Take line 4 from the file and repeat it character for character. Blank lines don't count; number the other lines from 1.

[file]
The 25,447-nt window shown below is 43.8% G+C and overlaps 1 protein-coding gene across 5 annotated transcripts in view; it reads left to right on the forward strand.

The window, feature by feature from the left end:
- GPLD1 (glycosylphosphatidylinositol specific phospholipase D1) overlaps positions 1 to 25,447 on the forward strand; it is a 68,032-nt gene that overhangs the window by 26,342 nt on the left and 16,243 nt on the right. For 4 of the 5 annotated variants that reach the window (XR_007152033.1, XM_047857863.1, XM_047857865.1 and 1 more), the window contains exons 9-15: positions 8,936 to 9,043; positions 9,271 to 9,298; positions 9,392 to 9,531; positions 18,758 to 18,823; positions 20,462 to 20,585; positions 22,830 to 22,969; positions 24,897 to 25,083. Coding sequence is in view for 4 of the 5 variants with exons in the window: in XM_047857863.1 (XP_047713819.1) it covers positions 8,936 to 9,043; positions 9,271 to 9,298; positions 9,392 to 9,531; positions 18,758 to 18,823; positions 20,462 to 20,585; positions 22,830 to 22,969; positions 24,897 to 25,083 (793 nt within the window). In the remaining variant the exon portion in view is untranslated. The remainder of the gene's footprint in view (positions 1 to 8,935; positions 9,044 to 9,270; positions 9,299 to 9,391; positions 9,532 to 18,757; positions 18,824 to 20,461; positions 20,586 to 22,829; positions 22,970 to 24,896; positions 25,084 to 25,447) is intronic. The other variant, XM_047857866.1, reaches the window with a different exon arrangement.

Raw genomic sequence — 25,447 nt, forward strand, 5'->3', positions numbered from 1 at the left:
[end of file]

Raw genomic sequence — 25,447 nt, forward strand, 5'->3', positions numbered from 1 at the left: